Pediatric Dentistry General Topics & FAQ
What Is A Pediatric Dentist?
The pediatric dentist has an additional two to three years of specialized training after dental school, and is dedicated to the oral health of children from infancy through the teenage years including those with special needs. The very young, pre-teens, and teenagers all need different approaches in dealing with their behavior, guiding their dental growth and development, and helping them avoid future dental problems. The pediatric dentist is best qualified to meet these needs.
We aim to make all our patients comfortable and looking forward to their next visit.
Why Are The Primary Teeth So Important?
It is very important to maintain the health of the primary teeth. Neglected cavities can and frequently do lead to problems which affect developing permanent teeth. Primary teeth or baby teeth are important for (1) proper chewing and eating, (2) providing space for the permanent teeth and guiding them into the correct position, and (3) permitting normal development of the jaw bones and muscles. Primary teeth also affect the development of speech and add to an attractive appearance. While the front 8 teeth last until 6-7 years of age, the back teeth (cuspids and molars) arent replaced until age 10-13.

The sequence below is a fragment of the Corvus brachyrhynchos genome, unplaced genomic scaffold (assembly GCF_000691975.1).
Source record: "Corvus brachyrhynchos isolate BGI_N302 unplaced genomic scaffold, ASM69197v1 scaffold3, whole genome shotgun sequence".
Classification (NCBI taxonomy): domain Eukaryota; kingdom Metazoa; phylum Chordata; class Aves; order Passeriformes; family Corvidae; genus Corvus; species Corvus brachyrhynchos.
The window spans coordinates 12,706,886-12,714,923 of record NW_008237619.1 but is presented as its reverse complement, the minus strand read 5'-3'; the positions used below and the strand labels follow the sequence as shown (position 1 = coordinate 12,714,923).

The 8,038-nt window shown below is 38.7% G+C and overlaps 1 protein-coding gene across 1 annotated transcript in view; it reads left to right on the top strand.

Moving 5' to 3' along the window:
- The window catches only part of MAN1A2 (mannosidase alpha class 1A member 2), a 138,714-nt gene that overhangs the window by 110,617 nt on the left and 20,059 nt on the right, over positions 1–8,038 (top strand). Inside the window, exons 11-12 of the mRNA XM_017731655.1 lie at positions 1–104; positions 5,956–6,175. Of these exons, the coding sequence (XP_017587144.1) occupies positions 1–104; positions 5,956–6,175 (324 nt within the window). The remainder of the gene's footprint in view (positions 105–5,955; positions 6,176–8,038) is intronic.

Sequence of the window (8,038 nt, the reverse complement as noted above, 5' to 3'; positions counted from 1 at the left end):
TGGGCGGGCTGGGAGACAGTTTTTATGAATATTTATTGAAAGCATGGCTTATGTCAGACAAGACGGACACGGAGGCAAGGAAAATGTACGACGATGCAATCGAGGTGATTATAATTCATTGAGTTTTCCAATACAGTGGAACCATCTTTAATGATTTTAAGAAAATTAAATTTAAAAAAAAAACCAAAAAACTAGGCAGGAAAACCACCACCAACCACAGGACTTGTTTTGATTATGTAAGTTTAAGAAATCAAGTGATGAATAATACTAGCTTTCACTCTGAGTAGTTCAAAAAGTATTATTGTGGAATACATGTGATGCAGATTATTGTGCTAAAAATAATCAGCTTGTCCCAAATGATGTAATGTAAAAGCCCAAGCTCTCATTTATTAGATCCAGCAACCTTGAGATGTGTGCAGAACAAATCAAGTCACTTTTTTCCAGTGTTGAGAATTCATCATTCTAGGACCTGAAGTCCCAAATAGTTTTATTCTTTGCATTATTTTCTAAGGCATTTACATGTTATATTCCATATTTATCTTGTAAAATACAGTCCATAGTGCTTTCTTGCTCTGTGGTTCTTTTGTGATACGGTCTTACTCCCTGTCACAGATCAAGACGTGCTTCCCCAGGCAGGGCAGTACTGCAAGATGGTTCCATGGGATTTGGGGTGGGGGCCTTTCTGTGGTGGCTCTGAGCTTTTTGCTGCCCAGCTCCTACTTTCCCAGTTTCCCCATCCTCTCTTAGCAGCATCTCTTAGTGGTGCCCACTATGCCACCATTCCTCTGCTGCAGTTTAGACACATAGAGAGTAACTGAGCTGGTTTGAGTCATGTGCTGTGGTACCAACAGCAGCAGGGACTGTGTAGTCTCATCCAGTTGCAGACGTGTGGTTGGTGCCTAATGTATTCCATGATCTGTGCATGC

Eruption Of Your Childs Teeth
Childrens teeth begin forming before birth. As early as 4 months, the first primary (or baby) teeth to erupt through the gums are the lower central incisors, followed closely by the upper central incisors. Although all 20 primary teeth usually appear by age 3, the pace and order of their eruption varies.
Permanent teeth begin appearing around age 6, starting with the first molars and lower central incisors. This process continues until approximately age 21.